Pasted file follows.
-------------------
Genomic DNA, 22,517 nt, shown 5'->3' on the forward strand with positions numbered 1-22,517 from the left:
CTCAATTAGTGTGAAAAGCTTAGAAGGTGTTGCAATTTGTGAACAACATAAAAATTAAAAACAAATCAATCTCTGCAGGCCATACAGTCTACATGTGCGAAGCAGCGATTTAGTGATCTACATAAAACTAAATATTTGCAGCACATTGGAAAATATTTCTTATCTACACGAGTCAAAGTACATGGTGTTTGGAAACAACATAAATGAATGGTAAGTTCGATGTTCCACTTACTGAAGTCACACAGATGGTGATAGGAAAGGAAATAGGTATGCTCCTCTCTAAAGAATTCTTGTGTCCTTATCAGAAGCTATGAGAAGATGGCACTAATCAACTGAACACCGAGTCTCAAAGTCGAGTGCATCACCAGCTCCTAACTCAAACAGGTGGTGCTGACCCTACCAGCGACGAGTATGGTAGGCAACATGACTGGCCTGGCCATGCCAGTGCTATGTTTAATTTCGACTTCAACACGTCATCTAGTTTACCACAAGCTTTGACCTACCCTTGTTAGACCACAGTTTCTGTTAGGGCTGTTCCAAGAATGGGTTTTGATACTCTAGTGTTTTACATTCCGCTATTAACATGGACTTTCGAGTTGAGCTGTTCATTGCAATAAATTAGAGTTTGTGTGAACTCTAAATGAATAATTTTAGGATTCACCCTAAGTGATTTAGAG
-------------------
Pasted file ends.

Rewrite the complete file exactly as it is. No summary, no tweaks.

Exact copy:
Genomic DNA, 22,517 nt, shown 5'->3' on the forward strand with positions numbered 1-22,517 from the left:
CTCAATTAGTGTGAAAAGCTTAGAAGGTGTTGCAATTTGTGAACAACATAAAAATTAAAAACAAATCAATCTCTGCAGGCCATACAGTCTACATGTGCGAAGCAGCGATTTAGTGATCTACATAAAACTAAATATTTGCAGCACATTGGAAAATATTTCTTATCTACACGAGTCAAAGTACATGGTGTTTGGAAACAACATAAATGAATGGTAAGTTCGATGTTCCACTTACTGAAGTCACACAGATGGTGATAGGAAAGGAAATAGGTATGCTCCTCTCTAAAGAATTCTTGTGTCCTTATCAGAAGCTATGAGAAGATGGCACTAATCAACTGAACACCGAGTCTCAAAGTCGAGTGCATCACCAGCTCCTAACTCAAACAGGTGGTGCTGACCCTACCAGCGACGAGTATGGTAGGCAACATGACTGGCCTGGCCATGCCAGTGCTATGTTTAATTTCGACTTCAACACGTCATCTAGTTTACCACAAGCTTTGACCTACCCTTGTTAGACCACAGTTTCTGTTAGGGCTGTTCCAAGAATGGGTTTTGATACTCTAGTGTTTTACATTCCGCTATTAACATGGACTTTCGAGTTGAGCTGTTCATTGCAATAAATTAGAGTTTGTGTGAACTCTAAATGAATAATTTTAGGATTCACCCTAAGTGATTTAGAG